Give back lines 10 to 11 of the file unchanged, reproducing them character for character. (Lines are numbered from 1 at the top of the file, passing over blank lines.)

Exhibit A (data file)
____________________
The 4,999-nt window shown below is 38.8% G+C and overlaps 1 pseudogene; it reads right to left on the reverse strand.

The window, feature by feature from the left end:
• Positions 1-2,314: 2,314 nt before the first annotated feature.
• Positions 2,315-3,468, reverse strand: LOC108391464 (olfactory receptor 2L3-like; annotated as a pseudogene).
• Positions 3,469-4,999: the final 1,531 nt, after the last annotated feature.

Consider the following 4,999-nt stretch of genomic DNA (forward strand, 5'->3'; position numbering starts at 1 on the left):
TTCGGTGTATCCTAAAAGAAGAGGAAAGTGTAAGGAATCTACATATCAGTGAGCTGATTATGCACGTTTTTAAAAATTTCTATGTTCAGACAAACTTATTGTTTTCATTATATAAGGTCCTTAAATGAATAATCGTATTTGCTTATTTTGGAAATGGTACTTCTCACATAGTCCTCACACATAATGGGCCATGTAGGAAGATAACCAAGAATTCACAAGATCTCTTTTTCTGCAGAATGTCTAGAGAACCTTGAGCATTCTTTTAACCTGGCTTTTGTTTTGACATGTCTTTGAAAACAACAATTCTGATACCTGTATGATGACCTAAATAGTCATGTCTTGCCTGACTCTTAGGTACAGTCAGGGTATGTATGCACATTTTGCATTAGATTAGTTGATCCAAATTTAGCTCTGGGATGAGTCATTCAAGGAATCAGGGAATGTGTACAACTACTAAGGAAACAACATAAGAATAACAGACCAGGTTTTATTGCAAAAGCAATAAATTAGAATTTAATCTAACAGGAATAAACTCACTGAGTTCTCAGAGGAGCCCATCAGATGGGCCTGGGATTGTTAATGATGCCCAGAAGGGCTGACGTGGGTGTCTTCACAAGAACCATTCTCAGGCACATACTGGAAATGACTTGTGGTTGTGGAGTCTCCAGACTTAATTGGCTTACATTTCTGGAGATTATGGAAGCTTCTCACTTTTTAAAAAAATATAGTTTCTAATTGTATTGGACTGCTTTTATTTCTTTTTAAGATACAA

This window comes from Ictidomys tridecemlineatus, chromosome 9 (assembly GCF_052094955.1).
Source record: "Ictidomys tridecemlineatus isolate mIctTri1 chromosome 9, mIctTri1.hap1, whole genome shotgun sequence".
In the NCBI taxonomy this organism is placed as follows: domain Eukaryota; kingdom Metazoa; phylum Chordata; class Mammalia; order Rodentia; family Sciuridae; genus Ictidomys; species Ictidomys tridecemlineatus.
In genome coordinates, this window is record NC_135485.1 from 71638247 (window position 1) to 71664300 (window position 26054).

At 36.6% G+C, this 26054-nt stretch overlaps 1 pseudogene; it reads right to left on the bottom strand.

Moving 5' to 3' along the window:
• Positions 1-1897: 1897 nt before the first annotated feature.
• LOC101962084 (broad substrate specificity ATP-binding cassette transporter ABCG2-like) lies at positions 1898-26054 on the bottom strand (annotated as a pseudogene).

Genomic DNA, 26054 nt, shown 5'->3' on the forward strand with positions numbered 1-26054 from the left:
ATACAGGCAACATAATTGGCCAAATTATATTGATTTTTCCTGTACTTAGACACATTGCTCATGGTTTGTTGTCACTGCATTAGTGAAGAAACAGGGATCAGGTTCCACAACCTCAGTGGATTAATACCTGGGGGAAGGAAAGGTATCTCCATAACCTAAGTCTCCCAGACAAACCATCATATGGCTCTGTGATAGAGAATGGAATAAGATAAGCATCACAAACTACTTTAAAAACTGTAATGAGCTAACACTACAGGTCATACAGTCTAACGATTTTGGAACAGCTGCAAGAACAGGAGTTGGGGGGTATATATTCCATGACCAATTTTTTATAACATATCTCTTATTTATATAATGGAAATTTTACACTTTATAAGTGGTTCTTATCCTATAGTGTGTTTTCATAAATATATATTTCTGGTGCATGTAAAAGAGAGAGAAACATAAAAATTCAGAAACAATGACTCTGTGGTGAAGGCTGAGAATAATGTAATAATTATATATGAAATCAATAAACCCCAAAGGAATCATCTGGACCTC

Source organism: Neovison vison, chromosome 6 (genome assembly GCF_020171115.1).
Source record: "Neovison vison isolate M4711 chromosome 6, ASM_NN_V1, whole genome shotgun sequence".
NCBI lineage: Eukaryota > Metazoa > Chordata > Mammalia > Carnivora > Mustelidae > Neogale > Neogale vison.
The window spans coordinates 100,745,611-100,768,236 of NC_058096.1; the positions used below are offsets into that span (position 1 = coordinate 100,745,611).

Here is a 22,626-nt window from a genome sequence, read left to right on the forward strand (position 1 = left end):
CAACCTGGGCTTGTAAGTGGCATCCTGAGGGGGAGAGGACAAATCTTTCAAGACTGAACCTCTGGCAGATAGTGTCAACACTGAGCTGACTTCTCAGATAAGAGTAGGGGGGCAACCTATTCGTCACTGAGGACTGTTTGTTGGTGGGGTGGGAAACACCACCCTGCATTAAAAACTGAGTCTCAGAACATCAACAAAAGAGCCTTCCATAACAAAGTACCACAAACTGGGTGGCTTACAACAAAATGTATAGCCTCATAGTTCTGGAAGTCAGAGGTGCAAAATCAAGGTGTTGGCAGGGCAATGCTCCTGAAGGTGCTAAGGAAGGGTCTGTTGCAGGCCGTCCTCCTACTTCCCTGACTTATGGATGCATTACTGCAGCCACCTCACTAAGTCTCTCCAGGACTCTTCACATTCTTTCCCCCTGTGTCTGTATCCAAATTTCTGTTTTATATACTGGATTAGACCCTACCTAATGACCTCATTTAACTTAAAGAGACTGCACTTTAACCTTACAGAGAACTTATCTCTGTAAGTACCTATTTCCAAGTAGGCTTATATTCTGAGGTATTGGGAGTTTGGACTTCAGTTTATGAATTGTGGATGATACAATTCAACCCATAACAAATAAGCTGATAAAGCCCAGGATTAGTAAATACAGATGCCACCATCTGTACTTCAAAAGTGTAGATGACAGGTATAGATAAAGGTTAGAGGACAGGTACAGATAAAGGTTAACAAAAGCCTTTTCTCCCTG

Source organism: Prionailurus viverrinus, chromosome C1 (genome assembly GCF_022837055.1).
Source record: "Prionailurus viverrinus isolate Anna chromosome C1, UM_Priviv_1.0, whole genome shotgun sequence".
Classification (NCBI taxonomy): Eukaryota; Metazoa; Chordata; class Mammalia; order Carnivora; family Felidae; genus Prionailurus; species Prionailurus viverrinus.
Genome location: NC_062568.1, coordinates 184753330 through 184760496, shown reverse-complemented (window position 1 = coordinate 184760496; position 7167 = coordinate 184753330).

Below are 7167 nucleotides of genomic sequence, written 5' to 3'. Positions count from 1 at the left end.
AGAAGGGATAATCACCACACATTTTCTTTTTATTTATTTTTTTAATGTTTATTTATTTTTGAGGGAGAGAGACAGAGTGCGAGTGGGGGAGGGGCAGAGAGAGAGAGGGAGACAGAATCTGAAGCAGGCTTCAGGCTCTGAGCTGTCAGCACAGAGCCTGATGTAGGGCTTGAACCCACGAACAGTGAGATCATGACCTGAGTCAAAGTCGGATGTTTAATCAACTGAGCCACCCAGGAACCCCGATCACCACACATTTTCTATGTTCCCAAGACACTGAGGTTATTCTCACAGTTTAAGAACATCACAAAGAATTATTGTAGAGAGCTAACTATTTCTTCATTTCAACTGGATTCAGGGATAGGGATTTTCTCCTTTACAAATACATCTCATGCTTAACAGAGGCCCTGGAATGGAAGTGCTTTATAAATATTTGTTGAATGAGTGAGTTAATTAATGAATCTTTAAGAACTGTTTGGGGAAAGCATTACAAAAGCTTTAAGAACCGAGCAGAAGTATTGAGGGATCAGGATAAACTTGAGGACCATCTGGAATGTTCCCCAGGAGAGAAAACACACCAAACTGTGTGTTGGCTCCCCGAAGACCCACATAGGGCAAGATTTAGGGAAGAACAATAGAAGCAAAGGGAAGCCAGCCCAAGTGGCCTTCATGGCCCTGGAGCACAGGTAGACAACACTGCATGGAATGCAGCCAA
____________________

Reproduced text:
In the NCBI taxonomy this organism is placed as follows: domain Eukaryota; kingdom Metazoa; phylum Chordata; class Mammalia; order Rodentia; family Sciuridae; genus Ictidomys; species Ictidomys tridecemlineatus.
In genome coordinates, this window is record NC_135485.1 from 71638247 (window position 1) to 71664300 (window position 26054).